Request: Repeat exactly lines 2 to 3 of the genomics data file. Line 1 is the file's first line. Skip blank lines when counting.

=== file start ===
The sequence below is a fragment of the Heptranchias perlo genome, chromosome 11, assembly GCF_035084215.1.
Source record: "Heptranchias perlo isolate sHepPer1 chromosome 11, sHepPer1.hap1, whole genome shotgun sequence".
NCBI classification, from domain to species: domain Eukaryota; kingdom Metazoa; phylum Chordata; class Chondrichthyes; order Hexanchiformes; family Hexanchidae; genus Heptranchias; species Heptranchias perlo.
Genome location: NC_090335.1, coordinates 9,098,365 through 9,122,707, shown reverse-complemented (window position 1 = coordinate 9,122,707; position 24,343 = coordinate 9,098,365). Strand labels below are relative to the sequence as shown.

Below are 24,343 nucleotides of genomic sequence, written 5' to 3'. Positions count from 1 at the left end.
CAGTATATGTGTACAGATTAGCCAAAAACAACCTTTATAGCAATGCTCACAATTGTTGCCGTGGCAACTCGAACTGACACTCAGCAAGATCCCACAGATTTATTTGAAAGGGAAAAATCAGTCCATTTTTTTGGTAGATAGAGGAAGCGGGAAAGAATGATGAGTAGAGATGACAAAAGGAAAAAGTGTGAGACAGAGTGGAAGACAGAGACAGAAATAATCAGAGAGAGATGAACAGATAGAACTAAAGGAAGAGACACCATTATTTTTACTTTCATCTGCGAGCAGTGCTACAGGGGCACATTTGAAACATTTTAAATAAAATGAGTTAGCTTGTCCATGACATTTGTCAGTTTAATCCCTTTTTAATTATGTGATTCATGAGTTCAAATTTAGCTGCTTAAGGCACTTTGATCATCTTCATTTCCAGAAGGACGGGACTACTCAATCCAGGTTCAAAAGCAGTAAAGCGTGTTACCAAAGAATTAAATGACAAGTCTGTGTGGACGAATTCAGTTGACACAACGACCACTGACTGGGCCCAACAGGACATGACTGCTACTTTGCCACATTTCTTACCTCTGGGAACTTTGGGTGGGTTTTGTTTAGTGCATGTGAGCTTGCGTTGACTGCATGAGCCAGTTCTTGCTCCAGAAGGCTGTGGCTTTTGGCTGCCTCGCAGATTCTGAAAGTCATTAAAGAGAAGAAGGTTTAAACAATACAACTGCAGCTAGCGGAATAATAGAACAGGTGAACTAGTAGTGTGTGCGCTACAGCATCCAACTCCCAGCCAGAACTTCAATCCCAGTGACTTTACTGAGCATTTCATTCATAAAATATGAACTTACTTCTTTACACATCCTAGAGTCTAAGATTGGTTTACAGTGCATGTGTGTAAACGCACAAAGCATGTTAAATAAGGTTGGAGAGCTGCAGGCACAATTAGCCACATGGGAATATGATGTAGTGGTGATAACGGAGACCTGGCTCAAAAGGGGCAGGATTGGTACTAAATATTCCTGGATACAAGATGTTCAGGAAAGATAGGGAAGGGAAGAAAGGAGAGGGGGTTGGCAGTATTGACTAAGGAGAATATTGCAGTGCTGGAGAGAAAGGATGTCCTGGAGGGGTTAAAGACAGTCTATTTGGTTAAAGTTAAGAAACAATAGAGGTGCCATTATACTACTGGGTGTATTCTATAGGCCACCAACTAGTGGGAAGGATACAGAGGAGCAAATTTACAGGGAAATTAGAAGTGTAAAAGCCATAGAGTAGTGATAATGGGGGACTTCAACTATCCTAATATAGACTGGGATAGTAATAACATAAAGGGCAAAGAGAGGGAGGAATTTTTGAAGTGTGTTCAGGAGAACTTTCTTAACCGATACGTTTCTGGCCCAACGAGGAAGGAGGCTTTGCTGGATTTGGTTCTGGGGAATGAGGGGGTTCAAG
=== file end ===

Source record: "Heptranchias perlo isolate sHepPer1 chromosome 11, sHepPer1.hap1, whole genome shotgun sequence".
NCBI classification, from domain to species: domain Eukaryota; kingdom Metazoa; phylum Chordata; class Chondrichthyes; order Hexanchiformes; family Hexanchidae; genus Heptranchias; species Heptranchias perlo.